Welsh Emblem - The Leek

19th Jan 2000

The blanch leeks somehow seem to give me far more pleasure when they are growing in the greenhouse than the onions, nothing at all I'm sure to with the fact that it"s the Welsh emblem! Probably it's because they look so magnificent, standing bolt upright like guardsmen with their flags or leaves falling neatly over each other. They were first started off into growth as bulbils in seed trays during late October and the best plants were then selected and potted on into plantpak 24's. These make quick growth under my growing conditions and are now ready for potting on into 3 inch pots.

Compost

The mixture that is use for both the leeks and the onions is mainly peat based but from this stage on I start to introduce soil as well. This will be soil sieved from the leek beds and stored in bags under the greenhouse staging so that it is always at the same temperature as the plants are growing in. The mixture now will be 3 parts Levington M2, 1 part of the sieved soil and 1 part vermiculite. With vermiculite it pays to moisten it slightly first so that when it is mixed with the other elements it doesn't soak up too much moisture causing the compost to dry out too much.

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I have found this compost to be very beneficial towards producing strong root growth and this is the most important element that you have to gear yourself up to. Without a strong active root system you will have small struggling plants, so do take care to make sure that everything you do is towards producing strong clean white roots. Once you have a good root system the top will look after itself.

Heating

The plants at this time of year will obviously need warmth and in my case this is given through my Parwin electrical heater with the thermostat set at 60 F. The leeks are grown at this stage inside my temporary growing cabinet which is made from some lightweight battens covered over with panels of hardboard. The inside of these panels have been covered with a reflective material to make sure that the light inside the cabinet is reflected to every corner of it and at equal Lux levels. (Lux being the measurement unit of light) The reflective material that I use can be bought from any good DIY store and is made from eighth of an inch thick polystyrene covered over with aluminium foil. It is made primarily for reflecting heat from behind radiators etc., but I have found it excellent for reflecting light as well.

Growing Cabinet

The base of the growing cabinet has first been lined with polythene on which an electric blanket is laid which is again covered with polythene, this in turn is covered over with 3 inches of sand. The temperature underneath the plants is kept at about 70 F and always moist, a very important point as the moisture is the key to good heat distribution along the bench. Whenever you are in the greenhouse keep an eye on the moisture content of the sand and always add more water when necessary. For this job I use water that's stored in a barrel at the end of the greenhouse so that it doesn't drop the propagating temperature too much.

Greenhouse Bench

The bench is the whole length of the greenhouse which is 12 foot and the width of one side which is 3ft 3inches and this whole area is served by one Philips SGR luminair fitted with a 400 watt SON T aggro lamp. The question of how many hours of artificial light to give the leeks is an interesting one because after a chat with fellow grower Ken Davies from Wrexham, he is convinced that too much light too early on in their growth can be responsible for the yellowing of the barrel that can so devastate perfectly good leeks.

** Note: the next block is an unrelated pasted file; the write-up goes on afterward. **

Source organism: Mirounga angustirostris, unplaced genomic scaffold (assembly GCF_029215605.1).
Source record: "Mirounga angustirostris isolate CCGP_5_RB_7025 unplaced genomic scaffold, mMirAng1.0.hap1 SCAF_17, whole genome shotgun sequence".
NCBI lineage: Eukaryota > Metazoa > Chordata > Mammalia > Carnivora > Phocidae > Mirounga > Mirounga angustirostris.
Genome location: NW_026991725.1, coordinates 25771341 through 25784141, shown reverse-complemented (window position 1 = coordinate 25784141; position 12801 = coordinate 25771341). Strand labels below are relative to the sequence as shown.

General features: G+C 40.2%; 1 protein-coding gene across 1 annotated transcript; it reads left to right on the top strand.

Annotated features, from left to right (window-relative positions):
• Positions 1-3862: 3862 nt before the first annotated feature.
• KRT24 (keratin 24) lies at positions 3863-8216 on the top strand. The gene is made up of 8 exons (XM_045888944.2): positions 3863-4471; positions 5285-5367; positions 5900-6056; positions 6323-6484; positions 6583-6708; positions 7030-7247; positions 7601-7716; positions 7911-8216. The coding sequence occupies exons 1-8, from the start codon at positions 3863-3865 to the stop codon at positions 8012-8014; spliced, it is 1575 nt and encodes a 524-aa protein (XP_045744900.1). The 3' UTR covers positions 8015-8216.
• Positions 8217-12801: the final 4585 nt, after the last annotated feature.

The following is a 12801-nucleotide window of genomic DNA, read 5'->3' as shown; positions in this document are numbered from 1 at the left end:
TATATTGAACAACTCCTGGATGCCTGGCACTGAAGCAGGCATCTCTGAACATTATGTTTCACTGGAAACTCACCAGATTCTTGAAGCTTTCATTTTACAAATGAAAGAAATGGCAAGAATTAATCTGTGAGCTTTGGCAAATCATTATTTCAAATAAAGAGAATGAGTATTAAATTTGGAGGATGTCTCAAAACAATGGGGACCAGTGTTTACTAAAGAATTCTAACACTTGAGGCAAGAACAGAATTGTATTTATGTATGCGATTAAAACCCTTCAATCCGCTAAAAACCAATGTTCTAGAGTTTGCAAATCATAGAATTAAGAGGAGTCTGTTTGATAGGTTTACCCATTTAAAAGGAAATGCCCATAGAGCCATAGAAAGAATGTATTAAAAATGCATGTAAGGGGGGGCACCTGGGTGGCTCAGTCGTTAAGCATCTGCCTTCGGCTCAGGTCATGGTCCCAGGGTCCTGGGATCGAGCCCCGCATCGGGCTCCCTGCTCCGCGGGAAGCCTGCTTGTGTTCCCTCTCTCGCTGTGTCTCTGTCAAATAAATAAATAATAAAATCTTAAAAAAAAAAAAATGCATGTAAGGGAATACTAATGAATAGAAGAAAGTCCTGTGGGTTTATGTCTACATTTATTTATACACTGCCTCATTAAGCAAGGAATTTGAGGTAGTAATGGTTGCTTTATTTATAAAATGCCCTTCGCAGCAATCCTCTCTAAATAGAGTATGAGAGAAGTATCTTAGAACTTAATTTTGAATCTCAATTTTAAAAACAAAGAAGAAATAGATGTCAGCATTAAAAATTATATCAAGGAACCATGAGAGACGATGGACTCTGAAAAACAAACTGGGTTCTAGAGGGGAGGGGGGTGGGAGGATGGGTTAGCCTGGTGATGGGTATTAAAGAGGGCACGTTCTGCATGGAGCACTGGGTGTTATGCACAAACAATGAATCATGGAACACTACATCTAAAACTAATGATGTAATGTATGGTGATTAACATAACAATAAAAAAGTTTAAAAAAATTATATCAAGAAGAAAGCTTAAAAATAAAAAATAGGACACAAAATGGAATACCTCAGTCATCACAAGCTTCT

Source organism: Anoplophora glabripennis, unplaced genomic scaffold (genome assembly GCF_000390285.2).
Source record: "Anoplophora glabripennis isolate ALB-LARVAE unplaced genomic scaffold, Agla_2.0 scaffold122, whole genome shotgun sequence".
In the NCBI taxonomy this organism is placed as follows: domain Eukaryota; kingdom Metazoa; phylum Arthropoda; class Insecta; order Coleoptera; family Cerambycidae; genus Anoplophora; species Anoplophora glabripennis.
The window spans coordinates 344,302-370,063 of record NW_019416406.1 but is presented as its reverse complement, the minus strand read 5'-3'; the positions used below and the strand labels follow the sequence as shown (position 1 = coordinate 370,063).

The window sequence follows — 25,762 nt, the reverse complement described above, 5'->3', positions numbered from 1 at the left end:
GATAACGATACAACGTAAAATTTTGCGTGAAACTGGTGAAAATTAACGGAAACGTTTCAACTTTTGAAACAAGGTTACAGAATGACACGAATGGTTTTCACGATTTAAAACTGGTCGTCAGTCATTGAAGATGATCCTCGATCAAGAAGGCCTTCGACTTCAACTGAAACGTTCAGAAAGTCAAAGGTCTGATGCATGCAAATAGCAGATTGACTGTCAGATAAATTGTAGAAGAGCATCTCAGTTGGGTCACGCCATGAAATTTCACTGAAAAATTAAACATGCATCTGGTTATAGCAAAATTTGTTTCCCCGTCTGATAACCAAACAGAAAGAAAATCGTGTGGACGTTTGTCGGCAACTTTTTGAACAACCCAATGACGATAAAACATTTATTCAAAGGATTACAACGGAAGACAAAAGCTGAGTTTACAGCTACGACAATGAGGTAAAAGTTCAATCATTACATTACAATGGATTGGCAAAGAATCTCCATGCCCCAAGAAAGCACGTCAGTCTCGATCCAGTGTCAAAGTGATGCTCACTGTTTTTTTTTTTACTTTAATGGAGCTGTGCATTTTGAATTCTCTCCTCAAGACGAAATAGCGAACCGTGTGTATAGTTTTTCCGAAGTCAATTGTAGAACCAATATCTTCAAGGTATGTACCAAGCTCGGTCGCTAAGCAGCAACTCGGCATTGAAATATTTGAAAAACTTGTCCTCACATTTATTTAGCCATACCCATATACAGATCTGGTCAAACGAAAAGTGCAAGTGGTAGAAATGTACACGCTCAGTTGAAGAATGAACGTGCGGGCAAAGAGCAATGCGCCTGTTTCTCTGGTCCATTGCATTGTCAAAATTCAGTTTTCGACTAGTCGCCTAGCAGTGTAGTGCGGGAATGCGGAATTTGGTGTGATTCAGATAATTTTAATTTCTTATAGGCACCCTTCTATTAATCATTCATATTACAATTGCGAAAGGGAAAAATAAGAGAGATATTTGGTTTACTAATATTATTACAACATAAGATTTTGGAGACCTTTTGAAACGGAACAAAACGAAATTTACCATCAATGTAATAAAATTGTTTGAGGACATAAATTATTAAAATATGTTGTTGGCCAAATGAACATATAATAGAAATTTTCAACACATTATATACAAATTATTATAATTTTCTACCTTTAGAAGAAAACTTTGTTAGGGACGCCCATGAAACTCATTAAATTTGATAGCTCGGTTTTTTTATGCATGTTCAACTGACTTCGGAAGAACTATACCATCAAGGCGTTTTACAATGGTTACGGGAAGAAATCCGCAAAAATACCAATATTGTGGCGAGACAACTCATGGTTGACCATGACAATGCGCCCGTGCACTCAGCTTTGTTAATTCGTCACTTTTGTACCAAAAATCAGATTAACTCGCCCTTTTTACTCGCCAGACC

I had a slight touch of this last year on two leeks while Ken's were more or less rendered useless for exhibiting. This problem can affect both blanch and pot leeks and the yellowing can occur just under the button on the barrel or as a streak straight down the barrel. If you remove a flag to try and get rid of it you will notice that it's still on the next one and probably right through the plant.

What causes this problem is still not known but Ken may well have a point that we are definitely pushing the plant over and beyond their limits and this might be the plants reaction to over photosynthesising. I really don't know and I would like to hear from other growers who have experienced this and more importantly if they have overcome it. On my part I intend to reduce the lighting period from the 24 hours that they used to have to 16 hours. This is based on the hours that the commercial greenhouses at the University in Bangor are set and where I grow my vegetables for Chelsea. In the five years that I have grown leeks there in pots, I have never had a trace of yellow on any of the barrels. I just wonder.


The mixture that is use for both the leeks and the onions is mainly peat based but from this stage on I start to introduce soil as well. This will be soil sieved from the leek beds and stored in bags under the greenhouse staging so that it is always at the same temperature as the plants are growing in.
Other 2000 articles of interest

· Height of the Showing Season
· So much to do in the Garden
· Harvesting Vegetable Seed
· Welsh Seedling Leeks
· Striking or Rooting Blanch Leek...
· Method of Propagation - Leeks
· Judging of Vegetables
· Chelsea and other shows -...
· Up-date on the Onions and a...
· Soil Analysis and Preparing the...
· Exhibition Shallots
· Avoiding Botrytis on the...
· Greenhouses - Electrics and...
· Protective Covers for Root...
· Visiting other Gardens and...

View All Articles from 2000
Centurion onion sets
MEDWYNS POWDERED GOLD (Nutrimate)
TOUGHBALL - Onion Plants for the under 250 grams class.
Rondo F1
Prize-winning exhibition vegetable seeds give you the advantage whether growing for show or just for the family. You can see our range of top quality selected seeds and horticultural sundries in our online shop